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Request a project


All projects must be requested by a FACULTY MEMBER who will serve as the Project Principal Investigator (PI).


Step 1:  PIs should provide the following information in one or two paragraphs:

  • A short description of the science and computational aspects: what code(s) will be used (in-house, open source, or licensed). Include the name of the code if relevant, and language(s) (C, C++, Fortran, Matlab, Python, perl, Java, etc.).
  • Is the code 'true parallel' (i.e. does it use MPI), multi-threaded (OpenMP), hybrid (MPI/OpenMP),  GPU or Xeon Phi-enabled, or is it embarrassingly parallel?  ["Embarrassingly parallel" refers to many instances of an identical code run on distinct, independent nodes, each instance with different input data.]
  • Please specify if any special libraries or compilers are needed.
  • Any other special requirements (e.g. "I will need to routinely store more than 1 TB of data on disk").   

Step 2:  Once the Project is submitted, it will be reviewed by the Center and you should hear back approximately one week upon approval.  

Step 3:  After the Project has been approved, the PI and his/her research group members can apply for accounts (Request an account).  You will need to provide Project information (listed by project number under PI name) and specify requested machines (see guidance on this below). 

Which machines to request

  • 'True parallel' calculations: Gibbs, Wheeler
  • 'Embarrassingly parallel' calculations: Wheeler, Galles
  • Calculations that require large memory (> 4 GB/core or > 32 GB/node): Poblano, Gibbs
  • Hadoop: Galles 

Is there a fee?

No. The Center is supported by the Office of the Vice President for Research, and all complete resources are provided free of charge. You may use as many cycles as you wish, subject to availability through the queuing system. You may run on different machines simultaneously, although on some machines the queuing system is configured so that no single user can use more than 25% of the entire machine at one time. If you have a research deadline or require a larger share of a specific machine for a special run, please email with a brief technical description and justification to request special resources.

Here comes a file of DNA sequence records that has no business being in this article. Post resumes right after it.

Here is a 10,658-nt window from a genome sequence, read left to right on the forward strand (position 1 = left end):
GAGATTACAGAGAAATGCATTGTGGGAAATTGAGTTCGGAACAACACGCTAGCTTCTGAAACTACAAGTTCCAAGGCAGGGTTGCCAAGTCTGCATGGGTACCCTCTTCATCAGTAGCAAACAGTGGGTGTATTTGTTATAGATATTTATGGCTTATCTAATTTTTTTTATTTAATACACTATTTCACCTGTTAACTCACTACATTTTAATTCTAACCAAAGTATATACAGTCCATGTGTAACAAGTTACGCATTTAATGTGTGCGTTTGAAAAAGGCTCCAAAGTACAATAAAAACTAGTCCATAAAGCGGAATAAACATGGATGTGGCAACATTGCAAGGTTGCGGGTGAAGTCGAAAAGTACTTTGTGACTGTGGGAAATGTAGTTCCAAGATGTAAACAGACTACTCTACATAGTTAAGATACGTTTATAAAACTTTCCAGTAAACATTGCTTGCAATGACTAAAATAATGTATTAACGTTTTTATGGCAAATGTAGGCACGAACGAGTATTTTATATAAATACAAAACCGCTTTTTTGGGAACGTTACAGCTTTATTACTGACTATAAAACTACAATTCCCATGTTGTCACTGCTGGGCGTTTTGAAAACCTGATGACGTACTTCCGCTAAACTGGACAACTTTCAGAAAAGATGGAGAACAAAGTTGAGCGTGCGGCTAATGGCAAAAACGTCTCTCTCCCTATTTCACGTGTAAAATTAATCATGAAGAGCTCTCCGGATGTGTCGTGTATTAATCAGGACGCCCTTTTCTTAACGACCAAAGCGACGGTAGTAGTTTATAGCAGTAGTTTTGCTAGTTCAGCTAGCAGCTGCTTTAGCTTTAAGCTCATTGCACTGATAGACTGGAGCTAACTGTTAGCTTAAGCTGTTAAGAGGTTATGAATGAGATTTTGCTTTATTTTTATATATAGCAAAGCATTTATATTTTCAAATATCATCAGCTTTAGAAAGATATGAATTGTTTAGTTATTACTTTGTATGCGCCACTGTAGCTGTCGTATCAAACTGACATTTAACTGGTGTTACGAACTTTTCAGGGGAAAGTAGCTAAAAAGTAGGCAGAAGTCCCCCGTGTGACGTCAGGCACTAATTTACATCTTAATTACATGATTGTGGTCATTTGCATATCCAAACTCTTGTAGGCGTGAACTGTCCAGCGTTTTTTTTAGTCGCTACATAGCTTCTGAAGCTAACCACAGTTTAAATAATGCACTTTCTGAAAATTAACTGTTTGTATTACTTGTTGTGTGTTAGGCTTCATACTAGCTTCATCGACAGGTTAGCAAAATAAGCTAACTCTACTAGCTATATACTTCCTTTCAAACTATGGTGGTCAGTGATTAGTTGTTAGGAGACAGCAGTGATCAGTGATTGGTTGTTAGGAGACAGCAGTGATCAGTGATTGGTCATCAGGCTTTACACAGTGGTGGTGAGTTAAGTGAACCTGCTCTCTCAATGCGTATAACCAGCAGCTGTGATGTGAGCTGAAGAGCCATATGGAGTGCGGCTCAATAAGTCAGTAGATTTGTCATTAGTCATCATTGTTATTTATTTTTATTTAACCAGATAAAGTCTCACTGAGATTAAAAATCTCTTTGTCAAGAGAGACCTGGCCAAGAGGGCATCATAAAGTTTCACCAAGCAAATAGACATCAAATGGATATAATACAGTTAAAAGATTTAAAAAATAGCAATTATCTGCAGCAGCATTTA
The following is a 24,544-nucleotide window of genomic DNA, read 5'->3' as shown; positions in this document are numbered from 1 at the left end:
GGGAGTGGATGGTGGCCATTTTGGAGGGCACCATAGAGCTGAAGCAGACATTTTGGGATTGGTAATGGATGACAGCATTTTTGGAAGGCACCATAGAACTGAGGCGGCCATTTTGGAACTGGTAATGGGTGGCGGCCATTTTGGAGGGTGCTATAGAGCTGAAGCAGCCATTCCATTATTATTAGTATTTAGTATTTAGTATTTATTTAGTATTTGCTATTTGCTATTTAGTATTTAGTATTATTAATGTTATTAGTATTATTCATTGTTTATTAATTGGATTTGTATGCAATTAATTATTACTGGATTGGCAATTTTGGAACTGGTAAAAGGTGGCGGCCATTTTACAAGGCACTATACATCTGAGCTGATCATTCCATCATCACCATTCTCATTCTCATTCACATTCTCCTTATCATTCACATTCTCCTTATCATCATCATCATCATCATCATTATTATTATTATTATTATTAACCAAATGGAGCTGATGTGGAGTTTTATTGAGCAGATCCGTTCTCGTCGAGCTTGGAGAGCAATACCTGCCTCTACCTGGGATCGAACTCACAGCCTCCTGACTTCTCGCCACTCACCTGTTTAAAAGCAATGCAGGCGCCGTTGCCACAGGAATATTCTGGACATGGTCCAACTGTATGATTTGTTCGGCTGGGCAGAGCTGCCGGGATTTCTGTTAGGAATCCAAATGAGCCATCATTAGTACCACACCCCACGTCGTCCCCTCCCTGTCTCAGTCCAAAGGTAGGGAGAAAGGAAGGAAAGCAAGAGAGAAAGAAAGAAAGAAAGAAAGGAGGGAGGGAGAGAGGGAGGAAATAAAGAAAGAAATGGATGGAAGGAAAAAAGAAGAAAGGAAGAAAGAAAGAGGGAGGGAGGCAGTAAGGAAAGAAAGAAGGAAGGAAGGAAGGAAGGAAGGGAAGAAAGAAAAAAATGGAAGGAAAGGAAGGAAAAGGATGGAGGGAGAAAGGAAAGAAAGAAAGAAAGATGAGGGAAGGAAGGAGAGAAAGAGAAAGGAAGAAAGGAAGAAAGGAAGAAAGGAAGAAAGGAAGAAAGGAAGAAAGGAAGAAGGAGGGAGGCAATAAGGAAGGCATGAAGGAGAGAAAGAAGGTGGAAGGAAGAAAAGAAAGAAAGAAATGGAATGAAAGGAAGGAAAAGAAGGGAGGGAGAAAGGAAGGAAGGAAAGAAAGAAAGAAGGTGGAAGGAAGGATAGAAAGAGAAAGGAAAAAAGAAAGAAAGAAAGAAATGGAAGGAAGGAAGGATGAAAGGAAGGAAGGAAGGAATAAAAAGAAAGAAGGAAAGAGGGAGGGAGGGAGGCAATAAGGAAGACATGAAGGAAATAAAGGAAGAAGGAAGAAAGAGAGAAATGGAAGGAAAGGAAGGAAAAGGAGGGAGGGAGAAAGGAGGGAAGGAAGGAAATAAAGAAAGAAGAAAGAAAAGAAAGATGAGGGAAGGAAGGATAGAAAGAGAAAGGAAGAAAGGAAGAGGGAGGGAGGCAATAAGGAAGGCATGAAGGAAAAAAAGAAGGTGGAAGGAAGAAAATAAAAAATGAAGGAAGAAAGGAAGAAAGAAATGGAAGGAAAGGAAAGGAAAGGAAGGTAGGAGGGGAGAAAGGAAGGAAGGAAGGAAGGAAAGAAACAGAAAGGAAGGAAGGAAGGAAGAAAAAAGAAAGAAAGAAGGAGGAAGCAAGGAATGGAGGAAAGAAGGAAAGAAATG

Example project description 

Cancer genomes have complex genetic and epigenetic changes including point mutations (SNVs), chromosome rearrangements, changes in copy number (duplication, LOH), alternative RNA splicing, changes in DNA methylation and altered patterns of gene expression. Massively parallel next-generation sequencing provides new types of assays for identifying and characterizing these changes, but produces extremely large data sets requiring many types of interconnected statistical analyses. The size of next gen sequencing datasets is rapidly exploding. There are a wide variety of commercial and open source tools available to process the datasets. Unfortunately, the size of the datasets we are currently generating are 2 orders of magnitude larger than what many of the tools were written for and within a few months the size of the datasets will increase again. We need to rapidly evaluate a wide variety of tools to see which can scale to process our data and do so in a timely manner, without major modification. We also need to explore archival options for our influx of data. This will require some space on a device like the StorageWorks SAN, and access to a representative cross section of the supercomputers available at the center. It is vital we explore both the high processor count, high memory approach alongside the more traditional distributed node systems. The security implications for the project should be minimal. Most packages should not need to run as services for evaluation or open network ports. Beyond storage and compute, the only other requirements are a group folder to minimize dataset duplication and a result folder visible from the web. Many of the result visualization tools are web-based and are designed to retrieve the users’ data from http/https source. (Courtesy Prof. S Ness)

Export control and other data restrictions

The U.S. Government controls exports of sensitive equipment, software and technology as a means to promote U.S. national security interests and foreign policy objectives. Please see the Export Control page for relevant CARC policies and procedures.

HIPAA, PHI, PCI, and FERPA data may not be stored on or transferred via CARC systems.


If you need technical assistance, please submit a help request ( and make an appointment to meet with one of our HPC Systems staff members to arrange for a quick tutorial on getting started. Please make an appointment; there is no walk-in consultation. CARC offers half-day Intro to Computing at CARC workshops on a rolling basis, based on demand. The workshops include tutorial lectures and a bring-your-own-code lab session. Please email or visit Education & Training to register for upcoming workshops.

Happy computing!

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